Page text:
Monday, April 21, 2014

Stories in the Tree Stumps and Friends from Manchester to Falmouth

Tree stumps, memories and joy division

The day of my trip to Manchester, number two and i walked around Princeton, stumbling upon a tree stump just off Library Place.  Forty years earlier, Dad and I walked around Princeton, resting on a similar stump on Library Place.  After his surgery he was not strong enough to walk much further than that, or even down the street.  But the tree stump, of the seemingly dead tree, helped up rest along the way.  Dad was embarrassed he could not walk farther.  But it was ok. We just sat there.  Now he’s gone.  Yet, even now, i recall that stump and the ways t helped us build a decades long friendship.  Now those memories, legacies and inadequacies, their messy history lingers.

number two climbing on Mabel, our favorite tree

 This was very much on my mind as we traveled to England.  Driving out of town, we talked about Lukacs and historical materialism and the ways the world s changing, some things are crumbling and others remain, a constant cycle.   I had been taking a class at Brecht Forum.
Georg Lukacs and a sign from the bathroom in falmouth relevant to discussions of reificaton. 

Revolutionary Politics in a non-revolutionary period
Lukacs and Gramsci
Stanley Aronowitz
After the Russian Revolution and the defeat of Hungarian, German and Italian uprisings, the main stream of the revolutionary Left adopted a politics of compromise with social-democratic and liberal forces. The turn toward reformism was driven by fear of fascism and by a loss of confidence that radical change was possible in the most advanced industrial capitalist societies. But two Marxist theorists and political activists attempted to come to terms with the new situation and rejected the reformist line: Antonio Gramsci and Georg Lukacs. Their work was independent of each other, but there are strong resemblances in their approach to problems of revolution and political organization.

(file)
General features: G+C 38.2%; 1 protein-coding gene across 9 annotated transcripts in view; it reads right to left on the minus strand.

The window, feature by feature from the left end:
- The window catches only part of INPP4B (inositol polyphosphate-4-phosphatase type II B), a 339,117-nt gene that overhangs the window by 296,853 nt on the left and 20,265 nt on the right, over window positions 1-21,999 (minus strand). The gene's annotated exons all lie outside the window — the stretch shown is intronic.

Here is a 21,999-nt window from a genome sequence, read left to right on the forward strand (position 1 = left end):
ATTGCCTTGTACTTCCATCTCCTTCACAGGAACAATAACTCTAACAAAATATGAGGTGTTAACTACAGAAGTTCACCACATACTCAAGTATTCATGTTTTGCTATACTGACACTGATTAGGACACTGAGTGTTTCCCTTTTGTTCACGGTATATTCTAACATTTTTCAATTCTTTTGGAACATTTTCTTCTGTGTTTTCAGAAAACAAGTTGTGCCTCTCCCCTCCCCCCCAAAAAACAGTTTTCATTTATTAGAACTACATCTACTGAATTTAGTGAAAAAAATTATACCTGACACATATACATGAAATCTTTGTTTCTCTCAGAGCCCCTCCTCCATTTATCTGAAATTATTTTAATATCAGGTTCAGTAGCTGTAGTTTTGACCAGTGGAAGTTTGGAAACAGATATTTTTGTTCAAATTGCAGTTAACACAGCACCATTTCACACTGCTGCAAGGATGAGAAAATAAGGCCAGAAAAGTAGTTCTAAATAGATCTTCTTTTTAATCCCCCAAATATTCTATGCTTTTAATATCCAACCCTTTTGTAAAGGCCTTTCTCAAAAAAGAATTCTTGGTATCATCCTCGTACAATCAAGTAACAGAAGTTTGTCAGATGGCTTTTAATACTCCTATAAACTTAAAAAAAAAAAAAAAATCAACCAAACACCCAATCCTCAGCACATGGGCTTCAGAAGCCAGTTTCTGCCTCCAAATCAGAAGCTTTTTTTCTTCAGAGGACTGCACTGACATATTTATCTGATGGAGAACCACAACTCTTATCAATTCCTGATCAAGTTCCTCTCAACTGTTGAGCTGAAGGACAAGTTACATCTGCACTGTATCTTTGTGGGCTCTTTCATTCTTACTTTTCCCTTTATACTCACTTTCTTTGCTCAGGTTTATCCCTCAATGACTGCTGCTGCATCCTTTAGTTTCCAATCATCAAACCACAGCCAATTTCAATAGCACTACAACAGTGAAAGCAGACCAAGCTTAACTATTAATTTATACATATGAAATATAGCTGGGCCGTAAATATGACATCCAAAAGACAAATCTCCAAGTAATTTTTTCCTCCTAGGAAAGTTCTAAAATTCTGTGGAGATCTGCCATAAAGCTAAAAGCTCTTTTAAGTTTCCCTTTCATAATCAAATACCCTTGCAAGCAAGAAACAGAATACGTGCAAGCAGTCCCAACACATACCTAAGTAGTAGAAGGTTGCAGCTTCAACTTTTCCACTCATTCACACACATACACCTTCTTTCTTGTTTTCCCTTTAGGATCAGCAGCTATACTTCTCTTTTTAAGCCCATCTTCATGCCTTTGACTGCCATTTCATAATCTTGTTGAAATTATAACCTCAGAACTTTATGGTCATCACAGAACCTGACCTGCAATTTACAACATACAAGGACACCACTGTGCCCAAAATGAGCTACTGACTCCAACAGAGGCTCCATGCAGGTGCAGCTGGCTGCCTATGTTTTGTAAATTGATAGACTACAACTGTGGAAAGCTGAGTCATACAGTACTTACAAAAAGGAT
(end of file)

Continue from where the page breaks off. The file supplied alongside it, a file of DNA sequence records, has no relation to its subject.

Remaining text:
This course will address the key works that attempted to forge new theoretical and strategic paths for the Left. Lukacs: History and Class Consciousness, especially Reification and Problems of Political Organization, and Tactics and Ethics. Gramsci: Selections from the Prison Notebooks on political strategy, education, intellectuals, the Southern Question and Philosophy. We will also consult selected commentaries.
They announced the closing during the class. Later, Colin reported.
Benjamin Shepard, a human services professor at the City University of New York, said that he was inside the center on Saturday evening, participating in a class centering on the Marxist theorists Antonio Gramsci and Georg Lukacs, when the discussion was interrupted with an announcement of the closing. Mr. Shepard said that those inside the center were stunned by the news.
“There we were, talking about the need to maintain counterinstitutions of the left,” he said. “And meanwhile the counterinstitution we were sitting in was crumbling around us.”
Some of my favorite actions and talks happened there, Occupy Broadway was conceived there, while Occupy the Pipeline direct action meetings were held n the back. But this historical epoch does not make room for community spaces.  We have to fight for them and create more.  

 I spend weeks listening to the Smiths and Joy Division, watching 24 Hour Party People, getting ready for the trip to Manchester for Spring Break.  Some of my favorite music from Manchester, the Stone Roses and the legendary Manchester beat transforming music.  From Stone Roses to even the Bee Gees were from there.

 I was there to speak at the Political Studies meeting.   The catalog for the conference announced: